Research in high-energy particle physics and astrophysics is done in the setting of an organized research unit, the Santa Cruz Institute for Particle Physics/SCIPP. With approximately two dozen faculty from Physics, Astronomy & Astrophysics, and SCIPP appointments, plus post-docs, research staff, students, visitors, and administrative staff, SCIPP is home to vibrant and evolving research in experimental and theoretical particle physics and particle astrophysics. An especially exciting aspect of work in SCIPP is the productive interaction among the different research groups, including the close connections between theoretical and experimental work, on topics such as searches for the Higgs boson, supersymmetry, the nature of dark matter, tests of fundamental physics, and a wide variety of high-energy phenomena on the ground, in the atmosphere, and in space.

Research Areas

Rubin Observatory
Wide-ranging observations, experiments, and novel instrumentation give insights into cosmology, high-energy gamma-ray and cosmic ray astrophysics, the nature of dark matter, galaxy formation and evolution, and the intergalactic medium.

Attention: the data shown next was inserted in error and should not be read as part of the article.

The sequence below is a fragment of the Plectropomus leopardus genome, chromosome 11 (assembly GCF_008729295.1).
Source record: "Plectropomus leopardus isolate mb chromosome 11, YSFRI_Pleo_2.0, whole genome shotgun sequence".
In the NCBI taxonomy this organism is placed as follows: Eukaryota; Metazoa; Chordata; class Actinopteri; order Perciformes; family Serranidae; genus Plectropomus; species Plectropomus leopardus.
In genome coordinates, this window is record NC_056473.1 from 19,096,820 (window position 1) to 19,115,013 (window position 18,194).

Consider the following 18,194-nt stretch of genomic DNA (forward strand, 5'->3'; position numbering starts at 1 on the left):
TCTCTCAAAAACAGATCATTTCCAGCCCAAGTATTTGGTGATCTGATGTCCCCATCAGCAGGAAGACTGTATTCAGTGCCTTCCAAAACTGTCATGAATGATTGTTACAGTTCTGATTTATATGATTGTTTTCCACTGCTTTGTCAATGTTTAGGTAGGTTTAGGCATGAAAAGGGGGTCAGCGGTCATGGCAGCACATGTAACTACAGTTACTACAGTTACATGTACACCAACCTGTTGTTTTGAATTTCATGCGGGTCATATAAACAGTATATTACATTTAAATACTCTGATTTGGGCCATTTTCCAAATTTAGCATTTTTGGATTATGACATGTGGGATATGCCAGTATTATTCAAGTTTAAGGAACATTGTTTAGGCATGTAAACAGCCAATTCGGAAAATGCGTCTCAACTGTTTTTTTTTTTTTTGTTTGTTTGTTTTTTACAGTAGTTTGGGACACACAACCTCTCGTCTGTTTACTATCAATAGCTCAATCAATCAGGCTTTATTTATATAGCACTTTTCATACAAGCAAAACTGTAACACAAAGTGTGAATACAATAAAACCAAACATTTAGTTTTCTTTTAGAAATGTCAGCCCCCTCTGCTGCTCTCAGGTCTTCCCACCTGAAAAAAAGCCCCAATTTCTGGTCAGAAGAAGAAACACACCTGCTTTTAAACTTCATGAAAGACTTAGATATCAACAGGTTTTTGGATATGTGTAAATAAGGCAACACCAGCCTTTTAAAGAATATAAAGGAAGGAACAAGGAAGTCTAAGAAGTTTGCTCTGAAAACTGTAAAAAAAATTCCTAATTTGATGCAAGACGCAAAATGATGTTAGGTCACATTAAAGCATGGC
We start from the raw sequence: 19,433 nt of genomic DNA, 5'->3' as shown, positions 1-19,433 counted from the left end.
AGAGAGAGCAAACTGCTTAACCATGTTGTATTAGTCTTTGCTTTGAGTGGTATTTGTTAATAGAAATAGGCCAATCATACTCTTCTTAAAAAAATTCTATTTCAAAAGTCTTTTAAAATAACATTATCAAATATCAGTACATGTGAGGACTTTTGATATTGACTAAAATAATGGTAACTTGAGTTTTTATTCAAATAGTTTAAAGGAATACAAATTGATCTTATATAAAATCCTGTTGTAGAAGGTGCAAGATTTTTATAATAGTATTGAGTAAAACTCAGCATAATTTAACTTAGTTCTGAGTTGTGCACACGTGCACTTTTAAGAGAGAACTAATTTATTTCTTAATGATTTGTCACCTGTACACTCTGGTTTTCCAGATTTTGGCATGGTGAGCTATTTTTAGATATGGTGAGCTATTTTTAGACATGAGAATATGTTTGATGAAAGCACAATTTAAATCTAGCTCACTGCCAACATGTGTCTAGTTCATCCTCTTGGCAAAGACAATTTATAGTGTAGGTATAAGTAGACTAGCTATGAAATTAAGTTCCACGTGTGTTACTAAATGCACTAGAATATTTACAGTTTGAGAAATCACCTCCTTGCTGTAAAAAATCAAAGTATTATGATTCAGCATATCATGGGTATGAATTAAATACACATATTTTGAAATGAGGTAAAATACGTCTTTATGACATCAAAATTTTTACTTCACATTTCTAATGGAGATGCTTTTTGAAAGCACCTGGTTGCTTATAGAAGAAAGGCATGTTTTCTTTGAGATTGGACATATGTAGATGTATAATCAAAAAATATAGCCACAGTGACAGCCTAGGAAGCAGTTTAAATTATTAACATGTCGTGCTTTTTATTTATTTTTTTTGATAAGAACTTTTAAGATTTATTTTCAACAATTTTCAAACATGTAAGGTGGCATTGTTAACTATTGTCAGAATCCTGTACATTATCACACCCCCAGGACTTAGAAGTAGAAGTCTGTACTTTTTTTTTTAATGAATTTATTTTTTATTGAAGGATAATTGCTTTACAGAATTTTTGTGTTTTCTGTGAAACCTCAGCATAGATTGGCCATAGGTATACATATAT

Atmospheric and Space Physics
Particle detector and electronics development enables the next generation of scientific experiments. Breakthroughs in detector design allow us to measure particle energies, positions, and timing with high efficiency and precision.
Unique large scale multielectrode recording systems are used to study the function, development and treatment of neural circuits. Novel imaging systems track protons and photons to map structures in the body.
Particle physics theory focuses on high energy colliders and the physics of the very early universe. Astrophysics theory addresses early universe cosmology, galaxy evolution, the intergalactic medium, and extreme astrophysical environments.
High-energy collider experiments and high-intensity fixed-target experiments study particle interactions and search for new particles and forces. Advanced detector and computing technologies are used to maximize discovery potential.
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